Egyptian Archbishop Reflects on The Ecclesiastical Conflict Between Anglicans and the Protestant Church in Egypt

Jul 29, 2020 by

by David Virtue, Virtueonline:

An exclusive interview with Egyptian Archbishop Mouneer Anis.

VOL: Thank you, Archbishop for giving of your valuable time to speak with VIRTUEONLINE about the situation in Egypt. First of all, congratulations on the formation of a new African & Middle Eastern Province. I am sure that it is a thrilling historical moment in the life of Christianity in the Middle East, particularly for the Anglican Communion and for yourself personally.

ANIS: Thank you so much. Indeed, it is a historical moment and a great encouragement to us here. We are hoping and praying that the new Anglican Province of Alexandria may be faithful to the Triune God, as the early Alexandrian church which was founded on the blood of the saints. We also pray so that we faithfully continue Christ’s mission in our region, in Africa and in the Anglican Communion.

VOL: The Middle East is, and always has been, a turbulent place both politically and spiritually with the possibility of war breaking out at any time. It is equally a turbulent spiritual place where Christianity, Judaism and Islam vie for center stage. Based on the most recent figures, Christians now make up approximately 5% of the total Middle Eastern population, down from 20% in the early 20th century. Millions of Christians in the region have been uprooted from their homes, and many have been killed, kidnapped, imprisoned and discriminated against. Do you think the situation will get worse or do you seeing it getting better over time?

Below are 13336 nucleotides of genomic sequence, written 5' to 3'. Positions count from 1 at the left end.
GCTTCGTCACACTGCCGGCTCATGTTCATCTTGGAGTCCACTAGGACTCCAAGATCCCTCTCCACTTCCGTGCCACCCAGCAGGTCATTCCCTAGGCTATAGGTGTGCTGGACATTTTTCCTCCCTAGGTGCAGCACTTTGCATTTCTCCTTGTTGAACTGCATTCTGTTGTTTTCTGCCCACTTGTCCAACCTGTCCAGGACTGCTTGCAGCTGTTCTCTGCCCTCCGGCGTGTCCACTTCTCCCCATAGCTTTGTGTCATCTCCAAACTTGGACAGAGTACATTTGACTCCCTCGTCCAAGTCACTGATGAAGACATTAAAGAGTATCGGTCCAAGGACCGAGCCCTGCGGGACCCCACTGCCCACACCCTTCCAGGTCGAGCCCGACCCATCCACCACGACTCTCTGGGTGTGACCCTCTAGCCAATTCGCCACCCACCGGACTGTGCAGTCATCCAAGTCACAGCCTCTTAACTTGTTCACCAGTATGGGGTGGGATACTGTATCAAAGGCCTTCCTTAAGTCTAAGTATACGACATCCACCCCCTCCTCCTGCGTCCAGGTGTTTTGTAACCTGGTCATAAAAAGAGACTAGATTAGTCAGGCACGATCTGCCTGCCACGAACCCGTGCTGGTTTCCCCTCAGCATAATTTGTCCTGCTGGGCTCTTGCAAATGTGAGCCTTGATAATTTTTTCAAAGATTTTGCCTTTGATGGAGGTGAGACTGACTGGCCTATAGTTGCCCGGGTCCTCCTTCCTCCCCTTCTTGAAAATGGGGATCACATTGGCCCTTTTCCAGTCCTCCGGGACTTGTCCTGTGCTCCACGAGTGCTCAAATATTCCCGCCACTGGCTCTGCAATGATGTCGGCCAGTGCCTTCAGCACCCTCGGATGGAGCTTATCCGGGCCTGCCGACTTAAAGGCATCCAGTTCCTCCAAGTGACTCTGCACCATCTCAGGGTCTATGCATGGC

ANIS: I would say it is getting better. The majority of Middle Eastern people, Christians and Muslims, can’t tolerate exclusion and discrimination. The best example is the revolution of the Egyptians on the 30th of June 2013, when the people rejected the Muslim Brotherhood ruling which discriminated against the moderate Muslims and Christians. The same is happening now in Tunisia, Libya and Sudan. I would say that we are moving towards inclusive citizenship, but it is not an easy road. I am sad that Christians emigrate. I wish they would stay and make a difference.

VOL: In 2014, the Egyptian government drafted a new constitution which guaranteed churches freedom to practice religious rituals for Christians. How has that worked out for you?

ANIS: The 2014 constitution is a great achievement and guarantees inclusive citizenship. However, each article needs to be activated and translated into laws and policies, and this takes time. Article 3 of this constitution is really wonderful because it gives full freedom to Egyptian Christians and Jews, as it says:The principles of Christian and Jewish Sharia of Egyptian Christians and Jews are the main source of legislations that regulate their respective personal status, religious affairs, and selection of spiritual leaders”. We currently appeal for this to be applied on us as an Anglican community in Egypt because we are perceived as part of the Protestant Churches in Egypt (PCE).

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